If the resignation of Michael Brown as FEMA head is the end of the accountability process, rather than its start, we will never get around to the really serious questions that need to be asked about whether the US government is properly equipped to handle major disasters, or whether we need a serious rethink about our institutions and organizations responsible for these tasks.
It is very easy to jump on Brown, who clearly had minimal qualifications for the post. But the bureaucratic reorganization under DHS meant that the head of FEMA takes orders from the Homeland Security Secretary, currently Michael Chertoff. And of course, he is responsible to the President.
Now, I know Bush has taken “responsibilty.” But what does that mean? Responsibility, like leadership itself, is not words, it’s actions and consequences. Obviously he is not going to resign, and porobably neither is Chertoff (resignation is the usual meaning of taking “responsibility” in the highest levels of government in parliamentary systems), but a good place to start might be for Bush to call off his allies in Congress who are blocking the formation of an independent commission to investigate the response to Hurricane Katrina.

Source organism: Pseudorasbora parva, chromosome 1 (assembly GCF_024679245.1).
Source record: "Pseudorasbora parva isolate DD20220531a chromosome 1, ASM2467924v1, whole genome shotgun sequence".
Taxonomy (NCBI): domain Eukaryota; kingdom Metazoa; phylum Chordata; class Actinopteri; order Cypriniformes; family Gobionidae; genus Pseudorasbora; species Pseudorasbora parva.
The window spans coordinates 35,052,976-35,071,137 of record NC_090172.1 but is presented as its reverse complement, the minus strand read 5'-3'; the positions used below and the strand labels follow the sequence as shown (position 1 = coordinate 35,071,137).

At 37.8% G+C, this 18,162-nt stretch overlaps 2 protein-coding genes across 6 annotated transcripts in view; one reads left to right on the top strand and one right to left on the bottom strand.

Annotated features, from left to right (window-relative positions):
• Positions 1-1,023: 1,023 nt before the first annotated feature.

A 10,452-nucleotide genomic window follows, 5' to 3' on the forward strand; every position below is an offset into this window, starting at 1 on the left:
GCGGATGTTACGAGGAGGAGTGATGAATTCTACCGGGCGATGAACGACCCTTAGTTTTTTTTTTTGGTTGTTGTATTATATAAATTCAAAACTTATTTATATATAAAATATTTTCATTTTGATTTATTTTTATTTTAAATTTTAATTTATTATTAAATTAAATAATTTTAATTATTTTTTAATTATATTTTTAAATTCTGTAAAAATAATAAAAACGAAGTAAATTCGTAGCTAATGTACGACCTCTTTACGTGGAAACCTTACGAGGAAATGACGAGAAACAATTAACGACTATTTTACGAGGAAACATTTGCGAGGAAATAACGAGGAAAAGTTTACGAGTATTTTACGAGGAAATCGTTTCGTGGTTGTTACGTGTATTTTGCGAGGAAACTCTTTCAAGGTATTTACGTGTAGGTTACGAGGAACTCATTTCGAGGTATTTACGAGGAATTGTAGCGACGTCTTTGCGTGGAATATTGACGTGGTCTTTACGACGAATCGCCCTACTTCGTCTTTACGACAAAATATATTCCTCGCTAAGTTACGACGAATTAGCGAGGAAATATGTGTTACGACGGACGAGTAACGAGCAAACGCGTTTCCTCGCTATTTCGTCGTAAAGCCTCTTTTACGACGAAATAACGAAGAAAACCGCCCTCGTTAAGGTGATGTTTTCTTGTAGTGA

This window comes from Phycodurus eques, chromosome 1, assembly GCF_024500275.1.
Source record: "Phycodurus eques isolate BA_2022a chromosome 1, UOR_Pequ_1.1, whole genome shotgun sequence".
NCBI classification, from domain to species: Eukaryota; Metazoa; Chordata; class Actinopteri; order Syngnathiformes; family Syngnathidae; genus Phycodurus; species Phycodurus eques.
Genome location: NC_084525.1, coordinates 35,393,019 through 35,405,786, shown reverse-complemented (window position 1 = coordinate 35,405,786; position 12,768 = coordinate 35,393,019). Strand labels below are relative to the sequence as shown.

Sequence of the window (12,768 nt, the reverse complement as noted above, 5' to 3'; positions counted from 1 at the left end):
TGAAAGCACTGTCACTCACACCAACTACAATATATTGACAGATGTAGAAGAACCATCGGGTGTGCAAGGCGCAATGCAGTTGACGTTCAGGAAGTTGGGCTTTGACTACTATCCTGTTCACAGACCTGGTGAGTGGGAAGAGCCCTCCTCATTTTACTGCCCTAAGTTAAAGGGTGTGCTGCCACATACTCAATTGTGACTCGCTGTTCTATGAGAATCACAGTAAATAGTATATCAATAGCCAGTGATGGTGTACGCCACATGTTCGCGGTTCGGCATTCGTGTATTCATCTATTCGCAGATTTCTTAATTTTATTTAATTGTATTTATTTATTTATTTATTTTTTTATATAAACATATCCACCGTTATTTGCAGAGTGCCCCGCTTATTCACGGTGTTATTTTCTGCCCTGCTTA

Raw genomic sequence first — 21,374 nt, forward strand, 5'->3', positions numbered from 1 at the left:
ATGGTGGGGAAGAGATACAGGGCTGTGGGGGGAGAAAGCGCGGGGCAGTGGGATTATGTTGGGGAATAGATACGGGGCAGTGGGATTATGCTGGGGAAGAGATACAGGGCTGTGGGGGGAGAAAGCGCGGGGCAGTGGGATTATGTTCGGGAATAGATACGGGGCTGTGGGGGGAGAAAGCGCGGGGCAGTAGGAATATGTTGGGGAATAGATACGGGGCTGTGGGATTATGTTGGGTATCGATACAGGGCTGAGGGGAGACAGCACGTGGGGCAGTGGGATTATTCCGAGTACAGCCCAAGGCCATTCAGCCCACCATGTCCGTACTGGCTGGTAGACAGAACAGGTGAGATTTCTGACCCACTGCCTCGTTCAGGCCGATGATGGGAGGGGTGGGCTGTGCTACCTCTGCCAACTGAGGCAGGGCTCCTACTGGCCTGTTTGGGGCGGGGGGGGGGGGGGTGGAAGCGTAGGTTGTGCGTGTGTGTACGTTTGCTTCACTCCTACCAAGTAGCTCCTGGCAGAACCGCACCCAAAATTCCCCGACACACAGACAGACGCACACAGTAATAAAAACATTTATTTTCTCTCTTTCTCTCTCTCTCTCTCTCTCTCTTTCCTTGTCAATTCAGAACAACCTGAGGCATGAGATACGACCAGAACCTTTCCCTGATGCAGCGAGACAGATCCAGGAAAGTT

It is about accountability, and being accountable for decisions made and not made is how government officials take responsibility. It is also through the process of holding officials accountable for past actions that we have dicussions about reorganization of the responsible bureaucracies that might save lives in the future.